Assistant Coaches and Studies on Obedience

“Old school” coaches are not a thing of the past.  This is evident from the recent news about coaches behaving badly – Mike Leach, Mark Mangino, Jim Leavitt – lines were crossed, but these instances only remind us that the “old school” coach is not nearing extinction.  It can even be argued that discipline, high standards, and a little yelling and screaming is o.k. at certain levels of sport.  Leaders come in many shapes and sizes – the strong and proud leader is a cultural icon (“Winning isn’t everything, it’s the only thing.”).  It would be naive to think that head coaches do not go to great lengths to exert their power and maintain the image of absolute strength.

During a recent dinner with a sport science colleague, our discussion turned to a college coach that was relieved of his duties at the end of the past season. This leader of young men had a fiery personality, quick temper, and rode his players hard.  A good basketball mind, but his approach lost many players over the years and likely cost him his job.  As we discussed this “old school” coach, the conversation turned to assistants.  Let us be clear that head coaches are ultimately responsible for the decisions they make regarding the welfare and development of their players.  Yet, a reasonable thought put on the table was that assistant coaches may have an important role in protecting the “old school” coach from himself (not to mention the players as well).

When “old school” coaching gets out of hand and assistants stand by idly (or even complicitly), classic studies of human obedience come to mind.  In particular, consider Stanley Milgram’s seminal work in the 1960’s and 70’s. Milgram found that study participants would act outside of their moral compass and inflict harm on others when ordered to do so by an authority figure.  Sports coaches whether they be high school, collegiate, or professional have become legendary figures in their communities.  Considering this, one can imagine assistant coaches and other athletic personnel knowing when things are out of hand, but following the leader nonetheless.

Some reasons posited for this thoughtless following of orders are:

  • The assistant coach sees himself as an agent for carrying out the head coach’s wishes, therefore feels no longer responsible for actions.
  • When one is told by an “expert” that something is correct, it likely is, even if it does not appear so.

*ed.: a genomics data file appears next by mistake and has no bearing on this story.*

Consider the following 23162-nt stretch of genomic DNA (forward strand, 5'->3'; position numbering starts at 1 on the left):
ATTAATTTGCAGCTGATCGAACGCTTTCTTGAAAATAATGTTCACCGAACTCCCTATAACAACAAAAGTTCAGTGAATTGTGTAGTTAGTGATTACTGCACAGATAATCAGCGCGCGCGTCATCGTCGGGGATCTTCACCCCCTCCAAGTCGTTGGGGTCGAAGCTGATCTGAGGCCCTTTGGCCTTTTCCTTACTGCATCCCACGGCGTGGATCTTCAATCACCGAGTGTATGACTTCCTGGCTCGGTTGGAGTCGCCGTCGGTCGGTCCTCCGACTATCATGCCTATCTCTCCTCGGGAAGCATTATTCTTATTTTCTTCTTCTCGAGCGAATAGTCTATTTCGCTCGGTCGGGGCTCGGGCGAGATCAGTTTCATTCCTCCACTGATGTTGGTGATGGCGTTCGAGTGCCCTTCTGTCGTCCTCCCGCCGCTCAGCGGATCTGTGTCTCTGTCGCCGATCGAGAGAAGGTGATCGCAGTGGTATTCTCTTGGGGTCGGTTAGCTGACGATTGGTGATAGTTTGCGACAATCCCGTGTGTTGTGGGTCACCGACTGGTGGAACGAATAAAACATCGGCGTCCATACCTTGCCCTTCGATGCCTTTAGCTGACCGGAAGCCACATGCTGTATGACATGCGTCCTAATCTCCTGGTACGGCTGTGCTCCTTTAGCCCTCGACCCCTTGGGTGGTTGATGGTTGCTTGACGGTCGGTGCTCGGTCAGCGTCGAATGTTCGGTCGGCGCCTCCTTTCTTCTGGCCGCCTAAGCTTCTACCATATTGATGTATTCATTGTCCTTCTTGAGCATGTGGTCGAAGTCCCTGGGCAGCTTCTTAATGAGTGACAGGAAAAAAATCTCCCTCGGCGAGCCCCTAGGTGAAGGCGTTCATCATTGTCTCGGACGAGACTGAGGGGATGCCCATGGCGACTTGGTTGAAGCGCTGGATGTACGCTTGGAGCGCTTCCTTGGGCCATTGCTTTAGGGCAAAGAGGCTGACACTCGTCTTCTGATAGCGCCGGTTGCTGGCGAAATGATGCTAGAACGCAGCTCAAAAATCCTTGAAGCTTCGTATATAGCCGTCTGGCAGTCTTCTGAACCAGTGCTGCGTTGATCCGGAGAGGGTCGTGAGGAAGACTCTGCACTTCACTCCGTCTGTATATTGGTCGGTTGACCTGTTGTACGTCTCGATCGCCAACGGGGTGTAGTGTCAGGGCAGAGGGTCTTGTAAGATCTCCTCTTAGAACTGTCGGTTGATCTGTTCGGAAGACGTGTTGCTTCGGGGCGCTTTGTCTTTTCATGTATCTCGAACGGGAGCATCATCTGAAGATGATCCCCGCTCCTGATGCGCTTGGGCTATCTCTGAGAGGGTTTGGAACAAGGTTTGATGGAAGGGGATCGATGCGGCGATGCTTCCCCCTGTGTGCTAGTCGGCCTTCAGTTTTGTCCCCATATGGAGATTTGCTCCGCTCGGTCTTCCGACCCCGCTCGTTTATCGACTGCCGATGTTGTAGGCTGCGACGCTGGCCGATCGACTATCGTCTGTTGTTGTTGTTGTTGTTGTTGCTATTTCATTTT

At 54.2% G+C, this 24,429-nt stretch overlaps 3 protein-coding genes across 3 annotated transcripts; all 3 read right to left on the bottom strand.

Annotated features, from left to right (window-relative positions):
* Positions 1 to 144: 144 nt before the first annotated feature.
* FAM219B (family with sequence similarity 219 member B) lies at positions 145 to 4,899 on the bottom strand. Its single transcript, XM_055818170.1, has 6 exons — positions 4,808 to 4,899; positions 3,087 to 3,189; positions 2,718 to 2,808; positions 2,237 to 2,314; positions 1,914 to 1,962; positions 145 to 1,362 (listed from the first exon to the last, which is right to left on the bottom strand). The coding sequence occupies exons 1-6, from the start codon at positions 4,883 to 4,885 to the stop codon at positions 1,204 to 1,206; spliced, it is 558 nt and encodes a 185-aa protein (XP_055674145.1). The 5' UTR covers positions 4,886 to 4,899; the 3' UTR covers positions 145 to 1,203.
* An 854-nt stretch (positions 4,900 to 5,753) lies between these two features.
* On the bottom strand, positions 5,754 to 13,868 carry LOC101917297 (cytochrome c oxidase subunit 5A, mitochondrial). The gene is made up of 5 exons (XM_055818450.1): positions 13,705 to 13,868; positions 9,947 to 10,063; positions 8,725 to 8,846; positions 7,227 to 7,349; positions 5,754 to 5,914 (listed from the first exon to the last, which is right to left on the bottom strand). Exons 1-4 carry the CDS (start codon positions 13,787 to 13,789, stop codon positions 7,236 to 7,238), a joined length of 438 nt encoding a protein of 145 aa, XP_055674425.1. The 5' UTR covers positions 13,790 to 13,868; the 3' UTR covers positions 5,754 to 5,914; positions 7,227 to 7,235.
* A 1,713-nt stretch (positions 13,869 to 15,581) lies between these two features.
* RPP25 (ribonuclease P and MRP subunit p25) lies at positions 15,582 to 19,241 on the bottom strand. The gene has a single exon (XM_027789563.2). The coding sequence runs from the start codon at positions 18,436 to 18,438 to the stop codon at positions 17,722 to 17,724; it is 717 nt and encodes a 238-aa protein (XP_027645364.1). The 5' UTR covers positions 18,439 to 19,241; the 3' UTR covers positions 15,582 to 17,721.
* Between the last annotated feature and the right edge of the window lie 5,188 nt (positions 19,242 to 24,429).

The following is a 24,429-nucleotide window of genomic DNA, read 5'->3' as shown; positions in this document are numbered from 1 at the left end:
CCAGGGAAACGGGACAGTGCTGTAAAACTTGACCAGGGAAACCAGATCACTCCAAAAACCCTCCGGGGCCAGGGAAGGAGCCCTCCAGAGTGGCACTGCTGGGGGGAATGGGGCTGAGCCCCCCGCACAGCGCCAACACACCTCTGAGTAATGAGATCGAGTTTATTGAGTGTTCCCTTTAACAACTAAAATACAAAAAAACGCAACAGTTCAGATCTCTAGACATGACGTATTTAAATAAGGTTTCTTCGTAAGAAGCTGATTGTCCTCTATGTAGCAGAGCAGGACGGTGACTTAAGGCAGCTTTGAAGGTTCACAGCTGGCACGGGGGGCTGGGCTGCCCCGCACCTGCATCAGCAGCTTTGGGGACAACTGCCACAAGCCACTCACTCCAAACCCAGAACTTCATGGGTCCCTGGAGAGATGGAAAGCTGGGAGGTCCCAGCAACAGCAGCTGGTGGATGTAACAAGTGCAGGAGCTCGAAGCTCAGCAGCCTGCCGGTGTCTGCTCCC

• An individual does not feel that he has the expertise to make effective decisions, especially under stress.

Whichever the reason, there are certainly valid psychological causes a to why assistant coaches can fail to speak up when things seem astray.  Whether it be loyalty to the coach, inexperience with tough decisions, or simply the fear of losing one’s job, it is “easy” to “forget” to speak up.  This being said it is a critical skill for an assistant coach to develop and use.

Head coaches ought to be respected, revered, and, even sometimes, feared by young men and women.  However when assistant coaches fear and over-revere, bad decisions can be made, harm can come to athletes, and all suffer.  A coaching “team” is critical for high performance and ethical coaching.  The coaching team must have a leader, but all its members must have a voice.  With this in mind the assistant is not simply a follower, but an independent voice that aids the head coach in navigating the challenges of molding athletes towards success.


1 Response to “Assistant Coaches and Studies on Obedience”

  1. 1 John McCarthy January 21, 2010 at 4:41 pm

    This points to a greater issue in sport in general that of overconformity. Certainly, to be part of a team one must learn to give up some degree of personal control to function in a team environment. And when team members resist becoming part of the group usually very little gets accomplished. But our present sport culture the end justifies the means. So coaches will outrageous things to achieve those ends. Our culture rewards the winners.

    If coaches and assistant coaches would look to other outcomes (i.e. attainment of educational goals, service goals, pro-social behaviors ) to justify their work they would probably better be able to sense when they are getting off-track.

    John McCarthy Ed.D.
    Director, Institute for Athletic Coach Education
    Boston University

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